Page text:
Some people with a thyroid gland disorder may develop thyroid eye disease.

Patients with a thyroid gland disorder may want to check with an eye doctor whether they have Thyroid Eye Disease (TED). Some of the symptoms include dry eyes, watery eyes, bulging eyes, double vision and a “staring” look.

TED is a disorder of the eye and its surrounding tissue. It is related to immune disorders of the thyroid gland and can affect up to 40 per cent of people with thyroid gland disorder.

“If the thyroid gland disorder begins at an older age, the person is more likely to be affected by TED. It is also five times more likely to affe​ct females than males, although the disease tends to be more severe in males,” said Dr Livia Teo​, Consultant, ​Oculoplastic Department, Singapore National Eye Centre​ (SNEC).

What causes Thyroid Eye Disease (TED)?

Studies show that the disease may be linked to genetic factors, and that these genes may be hereditary. Other triggers are lifestyle factors such as stress. Smokers are also at a higher risk of TED as the immune cells responsible for the inflammatory response in the body are activated by chemicals in cigarette smoke. “These immune cells are stimulated to produce excessive amounts of protein, sugar and fat deposits, which can result in TED ,” said Dr Teo.

People with diabetes also run a risk. “As Type 1 Diabetes is an autoimmune disorder, with a genetic component to it, it is likely that the immune system of diabetics is prone to developing other immune related diseases like TED ,” said Dr Teo.

TED can affect the eye, eyelids and eye orbit (the muscle, fat and bone around the eyeball). This can change a person’s appearance by causing raised eyelids which results in a “staring” appearance, or proptosis, which is the bulging forwards of one eye or both eyes.

If it affects the eye muscles, it can cause misalignment, which can result in double vision. “Sight-threatening complications from the disease include a corneal ulcer, as a result of poor eye closure over the protruding eye, glaucoma, and optic nerve compression. But such complications are rare,” said Dr Teo.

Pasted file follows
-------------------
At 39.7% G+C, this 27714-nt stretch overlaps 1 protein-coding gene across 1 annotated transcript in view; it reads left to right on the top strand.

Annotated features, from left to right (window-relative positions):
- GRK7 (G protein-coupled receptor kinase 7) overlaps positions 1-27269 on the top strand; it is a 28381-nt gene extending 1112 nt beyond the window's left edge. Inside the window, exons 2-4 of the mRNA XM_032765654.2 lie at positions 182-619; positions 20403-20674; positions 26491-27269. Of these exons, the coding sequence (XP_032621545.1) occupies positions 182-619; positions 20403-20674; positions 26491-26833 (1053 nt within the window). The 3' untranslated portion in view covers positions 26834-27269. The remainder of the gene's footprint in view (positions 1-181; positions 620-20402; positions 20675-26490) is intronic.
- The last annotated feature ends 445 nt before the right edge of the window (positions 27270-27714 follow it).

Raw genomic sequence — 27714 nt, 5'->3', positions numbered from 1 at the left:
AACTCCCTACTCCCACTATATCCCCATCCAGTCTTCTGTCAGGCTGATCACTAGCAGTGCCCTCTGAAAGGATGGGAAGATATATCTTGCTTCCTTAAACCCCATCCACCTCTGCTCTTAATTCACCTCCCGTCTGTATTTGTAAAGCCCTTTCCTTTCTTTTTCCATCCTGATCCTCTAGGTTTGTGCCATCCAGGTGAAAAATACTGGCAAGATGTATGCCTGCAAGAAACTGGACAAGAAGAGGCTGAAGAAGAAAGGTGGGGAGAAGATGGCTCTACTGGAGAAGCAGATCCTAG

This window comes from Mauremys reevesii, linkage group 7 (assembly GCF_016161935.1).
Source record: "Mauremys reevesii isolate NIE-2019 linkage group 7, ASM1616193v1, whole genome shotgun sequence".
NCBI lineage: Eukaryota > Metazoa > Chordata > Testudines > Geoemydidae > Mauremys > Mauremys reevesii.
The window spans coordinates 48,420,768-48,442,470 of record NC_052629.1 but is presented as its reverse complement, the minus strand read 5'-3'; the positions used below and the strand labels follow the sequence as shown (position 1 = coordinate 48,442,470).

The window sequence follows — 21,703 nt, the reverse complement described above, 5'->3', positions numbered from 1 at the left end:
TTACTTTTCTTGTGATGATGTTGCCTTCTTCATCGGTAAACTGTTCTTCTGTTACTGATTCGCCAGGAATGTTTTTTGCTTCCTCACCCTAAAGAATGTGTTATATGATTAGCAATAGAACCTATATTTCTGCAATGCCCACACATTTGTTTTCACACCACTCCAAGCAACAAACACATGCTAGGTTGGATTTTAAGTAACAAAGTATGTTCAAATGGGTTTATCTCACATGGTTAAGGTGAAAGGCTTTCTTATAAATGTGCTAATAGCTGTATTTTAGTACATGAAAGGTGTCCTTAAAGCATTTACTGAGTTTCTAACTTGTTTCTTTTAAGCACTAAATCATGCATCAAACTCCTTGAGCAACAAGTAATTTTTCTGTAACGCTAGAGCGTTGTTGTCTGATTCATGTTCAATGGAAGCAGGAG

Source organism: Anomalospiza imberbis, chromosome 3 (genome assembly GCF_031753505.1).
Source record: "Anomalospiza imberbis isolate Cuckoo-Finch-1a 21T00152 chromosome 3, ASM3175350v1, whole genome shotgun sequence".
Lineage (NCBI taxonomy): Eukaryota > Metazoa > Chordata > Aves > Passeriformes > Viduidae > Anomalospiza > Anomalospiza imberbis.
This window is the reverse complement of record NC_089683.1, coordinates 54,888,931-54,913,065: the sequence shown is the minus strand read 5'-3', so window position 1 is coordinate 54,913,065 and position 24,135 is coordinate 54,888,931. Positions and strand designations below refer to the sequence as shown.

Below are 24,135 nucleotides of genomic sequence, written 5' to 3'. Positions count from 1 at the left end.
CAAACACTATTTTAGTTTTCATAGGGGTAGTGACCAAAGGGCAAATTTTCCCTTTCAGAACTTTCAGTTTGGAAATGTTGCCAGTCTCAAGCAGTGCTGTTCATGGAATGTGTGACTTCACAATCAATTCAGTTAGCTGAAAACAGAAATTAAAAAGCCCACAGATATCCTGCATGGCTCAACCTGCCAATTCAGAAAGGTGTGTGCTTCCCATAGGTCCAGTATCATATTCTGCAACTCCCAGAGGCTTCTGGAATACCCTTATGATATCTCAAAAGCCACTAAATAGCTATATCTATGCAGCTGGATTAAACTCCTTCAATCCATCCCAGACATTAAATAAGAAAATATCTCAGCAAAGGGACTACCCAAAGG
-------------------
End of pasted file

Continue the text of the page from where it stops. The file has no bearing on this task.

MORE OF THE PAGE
Treatments for Thyroid Eye Disease (TED):

Treatment for mild TED usually begins with the use of eye drops and an eye ointment to lubricate the eyes and prevent corneal ulcers. High eye pressure can be treated with the same eye drops that are used to lower pressure in glaucoma.

Dr Teo said that to reduce inflammation, oral selenium, an antioxidant vitamin, can also be used. In moderate to severe TED​​, immunosuppressants (medications that suppress the immune system, including steroids and chemotherapy drugs) are usually needed. “As TED is a result of a disorder or hyperactivity of the immune system, immune suppressing medication such as steroids will help to regulate this problem,” Dr Teo said.

Another mainstream treatment used in moderate and severe cases of TED to help to reduce the inflammation in the orbital tissue, is orbital radiotherapy. This is used to treat active cases of TED by destroying the white blood cells infiltrating the tissue around the eyeballs.

Fortunately, only 5 per cent of patients with TED will have a severe form of the disease. “Treatment is tailored to individual patients and can be effective in preventing vision loss and complications arising from the disease,” said Dr Teo.

However, some patients may experience side effects from steroid medicines. They may become more susceptible to infections, and experience raised blood sugar and blood pressure levels, gastritis, insomnia, mood changes, increased appetite with weight gain, skin thinning and osteoporosis. Less common but serious side effects include heart rhythm irregularity and bleeding stomach ulcers.

The “staring” appearance or bulging eyes formed as a result of the disease can be rectified with surgery. “If the eyes are protruding too much, we can do elective orbital decompression surgery to let the eye move back into the eye socket. If the bulgy look is due to eyelids that are raised too high, we can do eyelid surgery to lower the eyelids and improve the appearance,” said Dr Teo.

The disease, which usually lasts from 18 to 24 months, can be emotionally distressing as it affects a patient’s quality of life. But it will eventually stabilise with treatment, although there is a chance of relapse.

Dr Teo advises patients to comply with treatment and attend follow-up consultations after recovery. “Early detection and management of TED will lead to a better functional and cosmetic outcome. And avoiding smoking, including second-hand smoke, and a stressful lifestyle, can help to prevent the disease,” she said.

TED stats:

  1. TED is a disorder of the eye and its surrounding tissue. It can affect up to 40% of people with thyroid gland disorder
  2. TED is 5X more likely to affect females than males, although the disease tends to be more severe in males
  3. The disease, which usually lasts from 18-24 months, can be emotionally distressing as it affects a patient's quality of life
  4. Only 50% of patients with TED will have a severe form of the disease

Ref: Q15